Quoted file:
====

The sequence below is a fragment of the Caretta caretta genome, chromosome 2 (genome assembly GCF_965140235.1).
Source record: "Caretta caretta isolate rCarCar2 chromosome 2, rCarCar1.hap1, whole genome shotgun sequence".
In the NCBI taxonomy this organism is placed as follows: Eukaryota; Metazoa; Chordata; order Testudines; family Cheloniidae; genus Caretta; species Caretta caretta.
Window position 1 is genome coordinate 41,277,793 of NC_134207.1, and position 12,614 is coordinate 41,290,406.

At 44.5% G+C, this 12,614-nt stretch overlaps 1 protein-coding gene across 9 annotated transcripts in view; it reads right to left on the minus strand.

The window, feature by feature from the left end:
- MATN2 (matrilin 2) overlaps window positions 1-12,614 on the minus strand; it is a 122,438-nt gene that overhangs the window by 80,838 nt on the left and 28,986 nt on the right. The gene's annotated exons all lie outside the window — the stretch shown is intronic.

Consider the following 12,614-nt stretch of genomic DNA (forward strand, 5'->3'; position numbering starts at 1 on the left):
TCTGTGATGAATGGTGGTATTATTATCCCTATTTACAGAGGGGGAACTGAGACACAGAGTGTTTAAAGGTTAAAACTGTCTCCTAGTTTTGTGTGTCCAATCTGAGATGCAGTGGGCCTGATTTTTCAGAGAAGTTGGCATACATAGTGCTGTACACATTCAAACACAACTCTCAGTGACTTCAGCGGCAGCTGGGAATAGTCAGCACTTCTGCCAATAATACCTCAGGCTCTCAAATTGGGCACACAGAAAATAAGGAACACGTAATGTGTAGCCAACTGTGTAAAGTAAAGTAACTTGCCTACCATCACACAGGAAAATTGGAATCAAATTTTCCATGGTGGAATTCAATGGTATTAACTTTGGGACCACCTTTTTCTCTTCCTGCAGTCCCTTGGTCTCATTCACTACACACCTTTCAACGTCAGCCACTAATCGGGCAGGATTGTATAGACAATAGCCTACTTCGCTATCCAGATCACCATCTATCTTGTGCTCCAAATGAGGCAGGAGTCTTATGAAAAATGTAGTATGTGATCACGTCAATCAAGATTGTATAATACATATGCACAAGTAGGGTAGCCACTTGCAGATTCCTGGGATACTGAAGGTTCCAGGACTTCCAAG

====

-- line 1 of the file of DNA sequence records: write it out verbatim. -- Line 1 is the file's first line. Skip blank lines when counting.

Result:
The sequence below is a fragment of the Caretta caretta genome, chromosome 2 (genome assembly GCF_965140235.1).